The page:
I knew I would need some resource when I went to Dubrovnik and Montenegro and some of the photographs are from that time - about 4 or 5 weeks ago and others have been taken to try and give a broader response to the requirements of the exercise.
I feel confident that I understand the constructional requirements in these exercise but I am acutely aware that I need to do two things:
Firstly to provide more evidence from imagery that has been taken to fulfil these exercises and secondly to try and interweave some narrative into them.
Lines: Horizontal, vertical and mixed.
This is an image I took many years ago and vlearly it is about the twin trees that are alomost at the horizon. The newly worked field has a clear direction of travel to those trees and whilst this is a full frame from a 6X6 negative a better viewpoint (for this exercise) would have been to reduce the sky content and effectively raise the horizon.
The next image was taken a week or so ago and I had the above image in my mind at the time. I raised the horizon and used the vertical lines lines to draw the view to the horizontal. The twin tress are over the horizon but balance the image.
The images here uses both horizontal and vertical lines to draw the view to the horizon in the upper shot there are telegraph lines echoing the horizon, whereas the lower image has bolder verticals and horizontals due to the stronger light on the day this was taken
An alternative image with a combination of horizontals and verticals are these holiday chalets - complimented with orbs of greenery. A very regular structure
The picture above - taken from a dungeon in India has a very strong diagonal, in fact it could be said that there is nothing else in the image, whereas the the image opposite it is more complex with a number of diagonals all competing - I had decided that this was a monochrome image, albeit toned, to help with the visual decoding.
The image of the piece of deadwood was constructed along the vertical, but it could be argued that a more complex construction is available via the "turn" in the wood towards the top right corner. The image opposite has a very strong diagonal light ray from top right to bottom left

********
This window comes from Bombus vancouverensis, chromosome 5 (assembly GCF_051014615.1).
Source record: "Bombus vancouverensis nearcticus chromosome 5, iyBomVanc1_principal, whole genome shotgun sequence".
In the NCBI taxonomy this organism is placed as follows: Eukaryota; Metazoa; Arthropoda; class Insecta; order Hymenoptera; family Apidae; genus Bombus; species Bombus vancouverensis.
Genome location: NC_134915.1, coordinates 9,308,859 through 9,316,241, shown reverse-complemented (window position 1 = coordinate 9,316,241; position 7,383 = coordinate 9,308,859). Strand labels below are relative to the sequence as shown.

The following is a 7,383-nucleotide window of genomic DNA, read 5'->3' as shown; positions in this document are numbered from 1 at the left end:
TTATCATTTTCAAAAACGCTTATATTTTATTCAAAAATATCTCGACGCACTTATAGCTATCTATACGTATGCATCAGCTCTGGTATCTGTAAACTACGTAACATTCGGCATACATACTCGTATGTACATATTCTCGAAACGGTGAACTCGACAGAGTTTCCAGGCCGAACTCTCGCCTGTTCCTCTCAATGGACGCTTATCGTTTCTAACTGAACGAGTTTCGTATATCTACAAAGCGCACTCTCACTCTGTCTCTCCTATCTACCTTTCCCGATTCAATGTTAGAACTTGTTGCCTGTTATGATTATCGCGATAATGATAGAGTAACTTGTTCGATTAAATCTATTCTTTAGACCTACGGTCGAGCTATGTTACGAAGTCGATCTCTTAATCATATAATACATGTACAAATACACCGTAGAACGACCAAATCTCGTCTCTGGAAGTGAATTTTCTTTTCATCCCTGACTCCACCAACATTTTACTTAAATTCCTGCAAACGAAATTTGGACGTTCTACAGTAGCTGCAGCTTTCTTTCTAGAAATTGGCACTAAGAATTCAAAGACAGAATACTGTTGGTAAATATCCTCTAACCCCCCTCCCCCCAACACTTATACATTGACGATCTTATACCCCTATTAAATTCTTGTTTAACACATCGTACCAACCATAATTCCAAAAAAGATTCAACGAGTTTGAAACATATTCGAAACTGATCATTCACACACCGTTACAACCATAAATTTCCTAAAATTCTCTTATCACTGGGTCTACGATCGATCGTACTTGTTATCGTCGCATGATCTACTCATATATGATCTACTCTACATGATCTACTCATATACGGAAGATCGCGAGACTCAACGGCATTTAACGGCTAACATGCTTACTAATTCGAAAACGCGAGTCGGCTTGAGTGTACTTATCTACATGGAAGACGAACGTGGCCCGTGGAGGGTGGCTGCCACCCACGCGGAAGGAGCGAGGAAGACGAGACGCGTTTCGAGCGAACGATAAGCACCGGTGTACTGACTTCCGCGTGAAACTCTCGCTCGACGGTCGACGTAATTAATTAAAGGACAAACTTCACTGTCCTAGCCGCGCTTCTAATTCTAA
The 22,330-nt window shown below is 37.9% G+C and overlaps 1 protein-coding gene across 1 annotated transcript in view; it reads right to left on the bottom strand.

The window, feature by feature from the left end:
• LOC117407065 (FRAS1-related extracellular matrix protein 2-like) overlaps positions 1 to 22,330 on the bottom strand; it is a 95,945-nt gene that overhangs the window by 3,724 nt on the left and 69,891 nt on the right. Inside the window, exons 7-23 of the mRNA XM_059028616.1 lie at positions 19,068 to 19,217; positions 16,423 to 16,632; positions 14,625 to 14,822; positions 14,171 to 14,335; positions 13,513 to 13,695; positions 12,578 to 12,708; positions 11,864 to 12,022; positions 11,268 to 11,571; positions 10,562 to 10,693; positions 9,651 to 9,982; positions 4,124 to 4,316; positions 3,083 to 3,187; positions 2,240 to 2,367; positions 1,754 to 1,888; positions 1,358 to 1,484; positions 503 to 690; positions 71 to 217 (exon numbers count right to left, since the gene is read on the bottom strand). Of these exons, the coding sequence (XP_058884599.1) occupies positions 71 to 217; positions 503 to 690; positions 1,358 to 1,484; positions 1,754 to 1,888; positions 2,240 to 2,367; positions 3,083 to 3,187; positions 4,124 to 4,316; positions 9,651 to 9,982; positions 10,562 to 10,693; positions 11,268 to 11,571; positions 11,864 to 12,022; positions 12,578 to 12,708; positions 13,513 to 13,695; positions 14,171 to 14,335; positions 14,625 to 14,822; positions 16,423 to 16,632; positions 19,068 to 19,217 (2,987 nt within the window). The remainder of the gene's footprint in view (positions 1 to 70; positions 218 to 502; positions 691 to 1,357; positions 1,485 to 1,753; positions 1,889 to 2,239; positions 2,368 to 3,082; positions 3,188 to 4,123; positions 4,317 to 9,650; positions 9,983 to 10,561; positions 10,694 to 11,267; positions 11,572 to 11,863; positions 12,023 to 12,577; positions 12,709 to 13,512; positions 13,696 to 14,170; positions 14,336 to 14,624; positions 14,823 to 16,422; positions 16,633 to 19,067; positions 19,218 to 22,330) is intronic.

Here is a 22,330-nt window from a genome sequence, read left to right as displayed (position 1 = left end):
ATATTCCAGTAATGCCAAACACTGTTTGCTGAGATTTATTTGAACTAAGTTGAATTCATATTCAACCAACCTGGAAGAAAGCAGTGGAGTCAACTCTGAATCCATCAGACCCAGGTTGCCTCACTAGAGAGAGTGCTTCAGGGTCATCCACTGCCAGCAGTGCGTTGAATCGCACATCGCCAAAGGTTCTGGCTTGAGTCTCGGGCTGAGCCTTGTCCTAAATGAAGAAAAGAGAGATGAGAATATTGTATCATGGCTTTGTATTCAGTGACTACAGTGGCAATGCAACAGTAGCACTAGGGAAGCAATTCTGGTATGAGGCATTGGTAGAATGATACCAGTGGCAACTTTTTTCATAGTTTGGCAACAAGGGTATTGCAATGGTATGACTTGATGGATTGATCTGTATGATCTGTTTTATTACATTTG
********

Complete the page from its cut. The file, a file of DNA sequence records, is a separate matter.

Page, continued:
This pair of peacocks are perched on the diagonal, both interestingly looking out of the frame.
The portrait is composed on the diagonal which can be an effective technique for portraits. The landscape opposite has a rolling diagonal which might be emphasised more dramatically with a narrower crop to remove some of the redundancy in the lower third.
A much weaker diagonal using the fence
This hog-weed head has a variety of diagonals running through it - bottom right to the left third and from that point to various points on the frame edge.
These early morning churchyard shots rely on light rays to provide the strong diagonals; soon after the mist would lifted and whilst it was a nice sunny day there would have been no real opportunity to describe the scene in any meaningful way for the exercise.
The tomb has a very strong triangular structure, but whilst the compositional idea is very obvious the positioning of the tomb within the frame could have been better placed to bring the apex of the window both centrally in the frame and above the casket itself.
Up to date shots
The bell tower on the left has a clear triangular structure and the boat rope opposite has an implied triangle - or it could be said that the horizon resolves and brings two distinct triangles to the image.
The hogweed stem has some clear implied triangles even if the edges are slightly curved, whereas the metal framework has a multiple of triangular structures to dwell upon, both implied and actual.
The grass stems opposite create a couple of implied triangles. The very short depth of field is used to bring forward the construct in what would otherwise have been a very confused image.
The ship's mast below has multiple triangles, implied and actual as well as implied rectangles that utilise the edge of the frame to deliver the
This is another piece of deadwood that I captured some years ago and whilst the image is a little flat it has a clear circular viewpoint.
The hogweed seed head is set in a semi-cicular form
This shot, again of the deadwood has a very distinct direction of travel for the viewer to the boat, even the cloud extends a radial point to the boat.